Tag Archives: Home

Hymn #301: I Am a Child of God

This is one of the first hymns LDS children learn. The melody is simple, the words straightforward. It’s difficult to find anything to say about it because the message is so clear: I am a child of God and my goal in life is to learn and do all that is necessary to return to live with Him again. Every Latter-Day Saint believes this to some degree or another. This hymn is part of our core identity and explains why we do all the things we do.

However, this line has often troubled my mind: [He] has given me an earthly home with parents kind and dear.

I grew up in a home with kind and dear parents. They are some of the best people I know. But not every family looks like mine did, with parents and children who respect each other and live together in love.

Many children have only one parent, or none at all. Many parents are neglectful or abusive. So many families are broken in one way or another. For these people, singing about “parents kind and dear” might feel hollow and false. It might trigger painful memories or feelings of bitterness, loneliness, or worthlessness.

Whatever your background, please know that you are not alone. You have worth.

Although our earthly parents might not always be what we wish they were, our Heavenly Parents are perfect. They love us. Always. Whether we are loveable or not. They want what is best for us, and even when our present circumstances are not ideal, they are constantly watching over us. Chastening us when we are rebellious. Blessing us when we obey. Gently encouraging us when all hope seems lost.

Because They love us, our Heavenly Mother and Father send people to lighten our loads and lead us by their examples. Neighbors, teachers, friends, coworkers…so many people can act as a “parent” when needed. I know I am grateful for the influence of non-traditional parent-figures in my own life.

No matter how broken your “real” family is, undoubtedly there is someone out there who will love you like family. If you don’t know who it might be, pray. Ask your loving Parents to help you find a person who can lead, guide, and walk beside you. Let them help you learn and do what you must in order to “live with Him someday.”

Because you, my friend, are a child of God. He has sent you here and you can live with Him once more. He loves you. I hope you know that.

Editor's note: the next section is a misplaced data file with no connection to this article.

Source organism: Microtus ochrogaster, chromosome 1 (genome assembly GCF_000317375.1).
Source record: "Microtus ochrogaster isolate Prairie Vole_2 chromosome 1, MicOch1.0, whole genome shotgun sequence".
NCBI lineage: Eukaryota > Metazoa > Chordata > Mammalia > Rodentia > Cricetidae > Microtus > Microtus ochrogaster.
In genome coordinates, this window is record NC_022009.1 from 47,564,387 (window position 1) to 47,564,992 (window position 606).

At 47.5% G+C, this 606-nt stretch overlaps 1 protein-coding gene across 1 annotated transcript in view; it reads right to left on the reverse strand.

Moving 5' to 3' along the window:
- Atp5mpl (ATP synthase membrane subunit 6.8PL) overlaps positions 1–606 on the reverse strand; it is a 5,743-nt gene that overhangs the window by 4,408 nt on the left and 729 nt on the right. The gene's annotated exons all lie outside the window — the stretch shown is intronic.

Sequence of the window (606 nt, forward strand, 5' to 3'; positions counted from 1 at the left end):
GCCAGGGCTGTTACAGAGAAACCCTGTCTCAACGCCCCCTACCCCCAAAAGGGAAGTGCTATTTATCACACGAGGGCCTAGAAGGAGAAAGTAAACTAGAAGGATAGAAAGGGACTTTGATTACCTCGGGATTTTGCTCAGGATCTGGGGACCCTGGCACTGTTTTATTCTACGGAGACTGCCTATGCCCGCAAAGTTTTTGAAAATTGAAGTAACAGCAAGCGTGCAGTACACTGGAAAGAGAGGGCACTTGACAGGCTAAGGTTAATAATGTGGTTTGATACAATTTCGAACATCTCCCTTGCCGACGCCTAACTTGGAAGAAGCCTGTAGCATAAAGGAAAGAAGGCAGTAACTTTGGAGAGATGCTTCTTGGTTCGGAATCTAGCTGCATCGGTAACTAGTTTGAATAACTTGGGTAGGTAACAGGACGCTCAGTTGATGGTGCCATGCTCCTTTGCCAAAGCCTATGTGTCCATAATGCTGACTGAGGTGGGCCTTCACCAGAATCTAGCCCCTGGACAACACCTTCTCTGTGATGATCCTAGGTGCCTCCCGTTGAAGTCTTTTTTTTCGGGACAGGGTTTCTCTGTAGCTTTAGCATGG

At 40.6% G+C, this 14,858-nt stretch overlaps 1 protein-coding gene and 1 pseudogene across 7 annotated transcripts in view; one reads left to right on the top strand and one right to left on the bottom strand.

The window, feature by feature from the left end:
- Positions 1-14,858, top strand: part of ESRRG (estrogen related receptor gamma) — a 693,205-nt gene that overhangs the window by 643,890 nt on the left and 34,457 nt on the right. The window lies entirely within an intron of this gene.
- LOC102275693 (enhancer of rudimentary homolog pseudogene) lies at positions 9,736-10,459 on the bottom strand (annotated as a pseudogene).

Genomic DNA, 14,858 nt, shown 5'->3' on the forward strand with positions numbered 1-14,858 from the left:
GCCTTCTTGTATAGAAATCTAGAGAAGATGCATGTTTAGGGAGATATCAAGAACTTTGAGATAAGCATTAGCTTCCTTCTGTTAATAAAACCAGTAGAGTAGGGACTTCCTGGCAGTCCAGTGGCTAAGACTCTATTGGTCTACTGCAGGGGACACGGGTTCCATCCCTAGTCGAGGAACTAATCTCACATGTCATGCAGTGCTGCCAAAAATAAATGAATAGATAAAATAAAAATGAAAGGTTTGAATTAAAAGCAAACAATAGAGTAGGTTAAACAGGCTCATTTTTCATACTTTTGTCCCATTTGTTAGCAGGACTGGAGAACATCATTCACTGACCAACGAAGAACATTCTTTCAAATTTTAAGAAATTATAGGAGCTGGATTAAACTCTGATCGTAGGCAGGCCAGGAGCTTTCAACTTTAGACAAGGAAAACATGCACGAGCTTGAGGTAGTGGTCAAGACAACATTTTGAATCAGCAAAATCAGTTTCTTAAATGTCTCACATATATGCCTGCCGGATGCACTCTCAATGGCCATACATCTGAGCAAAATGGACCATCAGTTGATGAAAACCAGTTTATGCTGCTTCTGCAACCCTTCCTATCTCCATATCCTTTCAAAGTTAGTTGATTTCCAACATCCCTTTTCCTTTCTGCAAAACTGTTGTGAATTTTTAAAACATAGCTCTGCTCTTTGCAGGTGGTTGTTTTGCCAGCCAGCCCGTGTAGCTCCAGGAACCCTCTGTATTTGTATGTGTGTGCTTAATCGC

Hymn #37: The Wintry Day, Descending to Its Close

Yes, this is a winter hymn, and yes, its summer as we’re posting this. We sing about the snow falling over the night and the accompanying stillness. Snow has a way of muffling sound, creating a solemn silence that “invites all wearied nature to repose.” The whiteness of freshly-fallen snow is lovely, too; it covers everything equally and evenly, smoothing out the roughness of nature and making everything look soft and gentle. There’s symbolism in that. Listen to the first verse:

Pale through the gloom the newly fallen snow
Wraps in a shroud the silent earth below
As tho ’twere mercy’s hand had spread the pall,
A symbol of forgiveness unto all.

New snow makes everything white and clean. It stays that way until we tromp all over it, smashing it down and dirtying it, but for those first few moments, everything is pure. It’s no wonder that the Lord chose snow as a metaphor for repentance when He spoke to Isaiah. ”Come now, and let us reason together,” He said. “Though your sins be as scarlet, they shall be as white as snow.” The difference between scarlet and white is substantial. Scarlet–really truly bright red–doesn’t appear often in nature, but blood certainly fits the bill. That’s a jarring and unsettling sight, filling the viewer with the sense that something violent and painful has happened before them. And yet, fresh white snow can cover it up in our metaphor. No matter how jarring or gruesome that scarlet is, it can be white again.

As we sing, it’s a symbol of forgiveness unto all. Just as each of us is all too capable of creating those stains of scarlet in our lives, we each have the opportunity to repent and have those stains made white again. And when we take that perfect white snow and stomp it down, filling it with dirt and grime, we can have it made white again and again through the miracle of the Atonement. The miracle is extended to all of us, and new snow, like so many other things in our world, is a symbol given to us to help us remember that gift,

We sing further about the snowy mountains. The author of the hymn writes that these snow-capped peaks remind him of his home in the mountains in the west with the pioneers. It doesn’t come out and say it explicitly, but it sure sounds as though this is a hymn about Utah. Like many Latter-day Saints, I’ve lived in Utah, and while I enjoyed it just fine, it wasn’t a magical land filled with milk and honey for me. We do a perhaps too-good job of glamorizing Utah in the Church, convincing ourselves that everyone there is a faithful member and that things have a way of going right. I’ve heard people tell me that things would be alright for them and that they could live more faithful lives if only they could just get to Utah.